Qantas passenger waits three months for airline to return lost bag | Qantas
When Emma Bradley landed in Perth while visiting her parents from her home in Wales, she was approached by Qantas staff and told her bag had been left in Singapore.
She wouldn’t see him again for three months.
Bradley spent around $1,300 to replace his clothes and other items after the June 3 flight, but said Qantas only offered him $120 in compensation.
Bradley said she spent her vacation trying to retrieve her missing bag.
“It never came,” she said. “My month at home, I was calling Qantas every week, they were like ‘you called the wrong service’, me being like ‘this is the number they told me to call’.”
Bradley returned to Perth airport several times to see if she could speak to someone in person, but no one could tell her where her bag was.
On August 24, two months after returning to Wales, she received a call from Qantas saying the bag would be delivered to her parents the following day.
“I was like ‘no, I’m in Cardiff,'” she said. “It happened to me in 24 hours.”
Bradley filed a claim for the clothes she had to buy, and after two months of appeal, the airline was offered $120. She told them that was not enough and they closed her claim. To get compensation, she now had to go through the whole process again, she said.
“It’s just frustrating, I could use that money – gas and electricity are so expensive.”
The national carrier has come under fire for losing luggage since outsourcing around 1,700 ground staff jobs at the start of the pandemic.
Miner Ash Divakaran flies frequently for work in Australia and said Qantas had lost his bag six times in the past six months.
“Most of the time he arrives on the next flight, but that usually means I miss work the next day,” Divakaran said.
“The worst was on a [Melbourne to Brisbane via Sydney] theft, where they lost one of my bags for a week. Apparently he was sitting in Sydney and was not put on the treadmill.
Divakaran said he was compensated $200 for the week he lost his bag.
John Middendorf spent six weeks trying to locate a missing bag after flying with Qantas before it was finally returned – by Virgin.
Middendorf, who lives in Hobart, had visited relatives in the United States. He booked his ticket through Qantas, an American Airlines partner.
When he landed in Hobart, Qantas told him his bag, which contained a valuable set of newspapers, had been lost en route.
“For six weeks I tried to contact Qantas,” he said. “They wouldn’t recognize the case number, they would recommend that I call customer service and create a customer service request. It all did no good.”
He said that every time he called he was asked to give all the information again, as no records were kept of his previous calls.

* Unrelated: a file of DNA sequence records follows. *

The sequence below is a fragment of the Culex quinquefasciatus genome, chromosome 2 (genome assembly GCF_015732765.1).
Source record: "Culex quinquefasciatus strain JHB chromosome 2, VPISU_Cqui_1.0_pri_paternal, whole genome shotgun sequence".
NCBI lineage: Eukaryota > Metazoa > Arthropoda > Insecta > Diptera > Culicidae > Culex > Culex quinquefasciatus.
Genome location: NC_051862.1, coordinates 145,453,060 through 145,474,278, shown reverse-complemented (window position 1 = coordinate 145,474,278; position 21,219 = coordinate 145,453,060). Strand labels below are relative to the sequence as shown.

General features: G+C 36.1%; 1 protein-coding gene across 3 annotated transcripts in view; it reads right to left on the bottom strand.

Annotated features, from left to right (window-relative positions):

He ended up putting together three different demands before his bag was found in Dallas by United Airlines, who he hadn’t flown with, and sent home on a Virgin flight.
“Then I get these follow up emails from Qantas, I try to tell them it’s been found and I just get the email saying ‘your customer service email is invalid’. I don’t can’t even tell them they found the bag.
A New Zealand woman, who did not want to be named, said she had been waiting for her bag for nearly a month and, despite numerous calls, had only been contacted once by the airline .
She flew from Auckland to Abu Dhabi, via Sydney on August 25. When she landed, Abu Dhabi Baggage Service told her that one of her checked bags had not been scanned when she boarded the plane.
She said she had called the airline every week since, but only received one email saying the case was being investigated.
“The Qantas number is so hard to get,” she said. “The minimum waiting time for the call is 40 to 60 minutes.
“Once you walk through the staff are not able to give any solutions, all they said was ‘this is a different service, I passed all the details to the baggage team “or” the baggage team will call you back within 15 minutes” or “you must contact the baggage team via the customer service portal”.
In a statement, a Qantas spokesperson said lost baggage rates for the first half of September had fallen below pre-Covid levels.
“The mishandled baggage rate on Qantas is now five in 1,000 passengers for domestic flights and six in 1,000 passengers for our international services,” the spokesperson said. “Before Covid, it was five out of 1,000 passengers.”
They said they would apologize to customers who had lost their luggage, but in some cases it was complex itineraries involving multiple airlines.
“In one instance the baggage was lost with another airline before it connected to a Qantas flight. In the other instance there was a ticketing error which prevented the baggage from completing its connecting flight,” the spokesperson said.
“We returned the luggage to Ms Bradley last month and continue to work on the return of [the New Zealand woman’s] luggage.
“We will contact both customers to apologize for the inconvenience and discuss their complaints.”